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Currently the tag is restricted to questions about D&D 4e, but it seems like it could be expanded to address the usage of game-specific terminology in other games.

There is also the tag, but it refers to cross-game RPG terms rather than terms for a specific RPG:

For questions about RPG-specific terminology and jargon. Use this tag for questions about terminology used across RPGs in general, rather than the in-game meaning of a special game term within a certain game.

This leaves a gap for questions that want to ask about game-specific terms outside of 4e. Based on the following questions, it appears that users have been applying the terminology tag incorrectly when they actually want the meaning of a term within a specific game:

These can be compared to the cases where the tag is clearly appropriate, such as:

So I see four possible ways to address the lack of a tag for game-specific terminology:

  1. Expand the tag to apply to game-specific terms.
  2. Expand the tag to apply outside of 4e
  3. Create a new tag to fill the need
  4. There is no problem. Game-specific terminology is either too niche or too broad to deserve a tag.

The first option seems bad to me because the tag already has wide usage that specifically aligns with its current definition.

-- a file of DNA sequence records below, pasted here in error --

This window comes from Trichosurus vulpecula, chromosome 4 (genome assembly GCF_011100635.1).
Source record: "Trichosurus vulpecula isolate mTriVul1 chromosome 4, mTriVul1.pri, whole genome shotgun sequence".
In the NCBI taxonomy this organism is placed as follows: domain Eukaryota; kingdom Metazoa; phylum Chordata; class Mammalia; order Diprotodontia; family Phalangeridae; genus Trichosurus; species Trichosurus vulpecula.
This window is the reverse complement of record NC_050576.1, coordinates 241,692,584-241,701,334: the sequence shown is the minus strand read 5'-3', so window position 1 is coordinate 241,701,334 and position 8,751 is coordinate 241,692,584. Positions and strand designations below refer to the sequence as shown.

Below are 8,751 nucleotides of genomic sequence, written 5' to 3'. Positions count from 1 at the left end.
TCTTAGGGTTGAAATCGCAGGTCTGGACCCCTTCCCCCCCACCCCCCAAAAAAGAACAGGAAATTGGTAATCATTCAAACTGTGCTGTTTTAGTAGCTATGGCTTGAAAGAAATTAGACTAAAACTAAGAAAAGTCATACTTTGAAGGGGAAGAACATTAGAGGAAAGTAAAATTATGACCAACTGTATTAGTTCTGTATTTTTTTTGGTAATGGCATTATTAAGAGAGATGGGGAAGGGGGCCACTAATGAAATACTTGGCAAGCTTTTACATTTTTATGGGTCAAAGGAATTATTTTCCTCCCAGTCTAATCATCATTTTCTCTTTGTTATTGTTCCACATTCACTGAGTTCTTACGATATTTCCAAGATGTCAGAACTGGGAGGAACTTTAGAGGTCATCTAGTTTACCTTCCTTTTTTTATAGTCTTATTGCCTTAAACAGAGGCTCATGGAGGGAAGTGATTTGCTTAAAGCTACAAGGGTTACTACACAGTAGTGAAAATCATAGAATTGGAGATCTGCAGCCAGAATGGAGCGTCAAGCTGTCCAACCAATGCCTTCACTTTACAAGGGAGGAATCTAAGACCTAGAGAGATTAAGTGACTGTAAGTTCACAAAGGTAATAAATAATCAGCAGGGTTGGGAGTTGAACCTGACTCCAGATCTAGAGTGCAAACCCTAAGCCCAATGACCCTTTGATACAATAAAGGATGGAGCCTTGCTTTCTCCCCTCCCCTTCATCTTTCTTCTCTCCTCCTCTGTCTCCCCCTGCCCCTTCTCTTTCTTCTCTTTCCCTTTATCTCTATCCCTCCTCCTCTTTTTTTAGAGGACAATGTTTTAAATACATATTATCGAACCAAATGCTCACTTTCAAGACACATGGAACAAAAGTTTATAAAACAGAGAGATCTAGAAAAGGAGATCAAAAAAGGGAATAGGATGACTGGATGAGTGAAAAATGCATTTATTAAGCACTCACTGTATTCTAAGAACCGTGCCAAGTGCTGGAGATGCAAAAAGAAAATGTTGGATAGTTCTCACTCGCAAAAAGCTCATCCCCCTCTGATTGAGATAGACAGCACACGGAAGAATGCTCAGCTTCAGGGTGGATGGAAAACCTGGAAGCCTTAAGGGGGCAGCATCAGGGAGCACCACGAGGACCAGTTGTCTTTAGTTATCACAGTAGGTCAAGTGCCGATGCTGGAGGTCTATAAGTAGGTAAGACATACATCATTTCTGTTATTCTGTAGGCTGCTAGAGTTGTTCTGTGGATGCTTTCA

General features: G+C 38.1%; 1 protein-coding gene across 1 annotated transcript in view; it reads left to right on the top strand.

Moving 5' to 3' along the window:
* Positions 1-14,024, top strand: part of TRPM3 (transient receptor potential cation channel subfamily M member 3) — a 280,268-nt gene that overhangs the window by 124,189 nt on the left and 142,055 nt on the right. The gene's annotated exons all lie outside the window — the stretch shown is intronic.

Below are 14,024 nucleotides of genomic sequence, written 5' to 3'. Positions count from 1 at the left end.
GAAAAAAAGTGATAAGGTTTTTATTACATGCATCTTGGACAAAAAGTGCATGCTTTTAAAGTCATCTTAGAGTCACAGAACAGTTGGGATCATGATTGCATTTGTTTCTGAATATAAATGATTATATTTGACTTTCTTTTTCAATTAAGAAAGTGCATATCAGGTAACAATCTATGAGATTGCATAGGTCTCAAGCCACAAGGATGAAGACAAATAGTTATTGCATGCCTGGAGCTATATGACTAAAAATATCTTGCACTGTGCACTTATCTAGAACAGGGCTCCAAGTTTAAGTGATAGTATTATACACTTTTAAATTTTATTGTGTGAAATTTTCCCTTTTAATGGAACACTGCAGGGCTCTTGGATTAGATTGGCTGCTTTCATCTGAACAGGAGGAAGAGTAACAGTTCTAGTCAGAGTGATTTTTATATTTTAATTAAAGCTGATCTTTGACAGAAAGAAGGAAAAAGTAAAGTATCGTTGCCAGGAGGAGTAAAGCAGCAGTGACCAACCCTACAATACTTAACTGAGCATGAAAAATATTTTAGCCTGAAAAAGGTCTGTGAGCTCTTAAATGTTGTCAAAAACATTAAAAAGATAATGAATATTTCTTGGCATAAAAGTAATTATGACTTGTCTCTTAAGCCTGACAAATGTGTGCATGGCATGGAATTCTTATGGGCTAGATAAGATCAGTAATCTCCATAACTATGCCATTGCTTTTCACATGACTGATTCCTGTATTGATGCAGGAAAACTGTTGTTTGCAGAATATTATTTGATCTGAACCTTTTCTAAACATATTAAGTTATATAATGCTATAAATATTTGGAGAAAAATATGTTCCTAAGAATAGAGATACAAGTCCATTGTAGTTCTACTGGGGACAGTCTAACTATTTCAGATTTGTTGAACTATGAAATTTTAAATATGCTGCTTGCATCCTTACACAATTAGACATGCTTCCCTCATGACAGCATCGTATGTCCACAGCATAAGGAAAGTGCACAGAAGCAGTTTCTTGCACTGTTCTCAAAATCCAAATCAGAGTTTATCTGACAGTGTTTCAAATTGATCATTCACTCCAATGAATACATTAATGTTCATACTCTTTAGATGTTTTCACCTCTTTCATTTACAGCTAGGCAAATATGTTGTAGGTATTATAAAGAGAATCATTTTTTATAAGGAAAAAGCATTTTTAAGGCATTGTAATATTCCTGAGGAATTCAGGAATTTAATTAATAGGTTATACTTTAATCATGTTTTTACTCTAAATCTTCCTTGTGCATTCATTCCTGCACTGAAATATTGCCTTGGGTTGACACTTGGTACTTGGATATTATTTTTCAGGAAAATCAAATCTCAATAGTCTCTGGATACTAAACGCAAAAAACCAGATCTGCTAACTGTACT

I don't know whether the second option would be appropriate.

How should this be addressed, if at all?

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So, I see the issue you raise. The tag says we shouldn't be asking about in-game terminology, and there's an available tag that appears to cover that territory.

That said though... I have absolutely no idea why the tag description says this. The last sentence was added by @V2Blast relatively recently in March 2019, and I cannot find any meta post or reason why we'd exclude this space from the tag. (For whatever it's worth, V2Blast was not yet a diamond moderator at the time of making this change either.) Maybe V2Blast may recall some incident or reason for making this exclusion in the tag description, but I am not aware of one.

For D&D 4e specifically, isn't being used arbitrarily; it's a specific well-defined game feature that even has its own section in the rules (D&D 4e Player's Handbook, page 55). It's a specific set of tags attached to powers that define things about their type and usage, so that other mechanics can interact with them. A D&D 4e player can point to something and say exactly whether or not it's a keyword and why. This also means the D&D 4e community can achieve consensus on this site in tagging its questions. I added the tag description in January 2019 in response to a meta question asking about its usage: What is the [keywords] tag meant to be used for?

But for games in general, I would in fact say that “is this a game term?” and “what does this term used by the game mean?” are terminology questions. If I showed someone in the real world What is Fortitude? and said “this person is asking about terminology”, it's likely they would find that a completely reasonable thing to say. In fact we're already using it as such, and it intuitively matches—more than a quarter of the tag's contents are questions about game terms: